Continuing in my riveting coverage of Things That I Do That You Can Witness on the Internet, comes my latest update: that you can now see the interview Priya and I did with Radio New Zealand National's Bryan Crump for Roadtrip Nation online. It didn't work on Opera or Safari when I clicked it yesterday, but now today it seems to be opening in all three of the browsers I have on my computer, so whether you're on Opera, Safari, Firefox, Internet Explorer, Camino or even--heaven forbid--Chrome, you can watch our smiling faces in a snippet of our adventures through New Zealand. The interview was pretty enlightening, as you'll see, and the editing that Dan at Roadtrip Productions did is absolutely amazing. It almost brought a tear to my eye as it ended. Definitely worth a watch.
But on a serious note now, is anyone using Google Chrome yet? Does anyone even know it exists? I haven't seen much of a media push for it, and the amount of time I spend online is truly and completely inappropriate. Chrome, for those of you who don't know, is Google's own internet browser that has been in development since Google realized they could completely monopolize a user's time on their computer (look for GooPorn, coming in early 2009!) and was finally released in a beta version in early September. The browser has been hailed by some as a direct and viable rival to Microsoft's Internet Explorer, with more customization and less security issues, but Microsoft insists that web users will "embrace Internet Explorer 8"--not too terribly far of a stretch when you consider just how lazy and averse to change internet users on the whole are (check out any and every online messageboard for proof of this.)
But Chrome has quite a good thing going for it, or so I've read. As they rightly should after stealing their entire design scheme straight from Opera Systems. You never heard of Opera either? That's okay. It's typically used as a reduced-footprint browser for mobile devices like PDAs and cellular phones. But in the past year alone, the browser has developed into one of the finest, cleanest, user-friendly browers on the web. Of course, you can't watch Netflix movies on it (hell, you couldn't even watch them on a Mac until last week), check your college loan status, or visit a number of popular but poorly coded websites without having the pages come out looking like mangled war amputees--but for simplicity and speed on all other fronts, Opera is hard to beat. It will never compete with Internet Explorer for exactly all of those reasons, but it is a great alternative if you're just surfing the net like so many of us often are doing. Of course, I would have said the same about Firefox four years ago, but look where that is now (read: bloated and slow).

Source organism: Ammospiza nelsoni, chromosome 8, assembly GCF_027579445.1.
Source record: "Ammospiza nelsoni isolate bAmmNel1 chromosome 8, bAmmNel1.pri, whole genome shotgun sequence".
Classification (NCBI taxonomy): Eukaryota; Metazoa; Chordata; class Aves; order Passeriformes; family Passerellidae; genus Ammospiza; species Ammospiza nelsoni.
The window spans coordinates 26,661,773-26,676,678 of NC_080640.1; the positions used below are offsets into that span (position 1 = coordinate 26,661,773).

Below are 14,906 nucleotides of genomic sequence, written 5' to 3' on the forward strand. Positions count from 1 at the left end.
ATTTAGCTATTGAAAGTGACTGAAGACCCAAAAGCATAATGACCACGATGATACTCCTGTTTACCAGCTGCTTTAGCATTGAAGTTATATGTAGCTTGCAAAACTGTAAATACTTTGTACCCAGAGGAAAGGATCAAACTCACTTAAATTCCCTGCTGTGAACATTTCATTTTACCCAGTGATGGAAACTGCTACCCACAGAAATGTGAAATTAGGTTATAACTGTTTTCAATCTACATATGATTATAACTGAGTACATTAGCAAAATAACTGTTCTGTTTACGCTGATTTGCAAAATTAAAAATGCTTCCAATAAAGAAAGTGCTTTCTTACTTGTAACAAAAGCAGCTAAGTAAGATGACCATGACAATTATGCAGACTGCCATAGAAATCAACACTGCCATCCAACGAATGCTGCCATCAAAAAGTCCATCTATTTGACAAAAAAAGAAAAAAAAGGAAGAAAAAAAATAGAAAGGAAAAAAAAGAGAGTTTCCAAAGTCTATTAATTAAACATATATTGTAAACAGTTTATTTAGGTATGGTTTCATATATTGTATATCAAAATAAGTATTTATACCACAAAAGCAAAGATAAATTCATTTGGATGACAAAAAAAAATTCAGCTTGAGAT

So when Google developed Chrome, where did they look? To some new and influential technologies? To a completely revamped approach to the internet that would be sure to springboard them into competition with the Microsoft Juggernaut. Well, yes, if you weren't familiar with Opera (and most were not). Any way you spin it, Google manhandled Opera, ripping off its designs and concepts like a frat guy tearing the panties off a roofied freshman girl at a Homecoming Weekend kegger. Just look at Chrome's brand-new Thumbnail Homepage:
Pretty clever, right? Saving your favorite websites so that you can access them faster and more conveniently whenever you log on. I'd have a hard time finding fault in a new and innovative tool like--oh wait a second:
Yeah. Opera's Speed Dial. Looks kind of familiar doesn't it? The Chrome browser has also been touted for stripping away the extraneous toolbars and buttons that clutter the tops of Internet Explorer and Firefox windows. Take a closer look at the top of that Opera window--you're damn right, there isn't even a word there beyond the open tab. Looks like someone's already stripped, and let me tell you, she was a hell of a lot sexier.
The insiders at Google aren't even denying it. When the beta was released, I was in New Zealand with Priya, whose brother was working on the Chrome development team. She showed me the new browser, and, as an Opera user for the last two years, I freaked out. When she talked to her brother later on the phone, she told him that his project had its hands down the pants of an already existing (albeit unknown) one, and he responded: "How did you know about that?"
Now, I haven't actually used Chrome at all, so maybe they have taken Opera's ideas and developed them into something much better and sleeker. According to my friend Varun, however, it is not. "It's slow," he said when I asked if he'd used it--he had minimally on a PC and tried to port it to his Mac before finally throwing in the towel, "and kind of ugly." That was enough for me to not even bother. The only reason I have Firefox is so that I can access things like the video I linked that can only be read in it. Even Safari hasn't made it onto my dock (and I even have a shortcut to Civilization IV there). Opera is the one for me, and I'm sticking with it.
And now I need to get in the shower and scrub the nerd off me. It's sticky.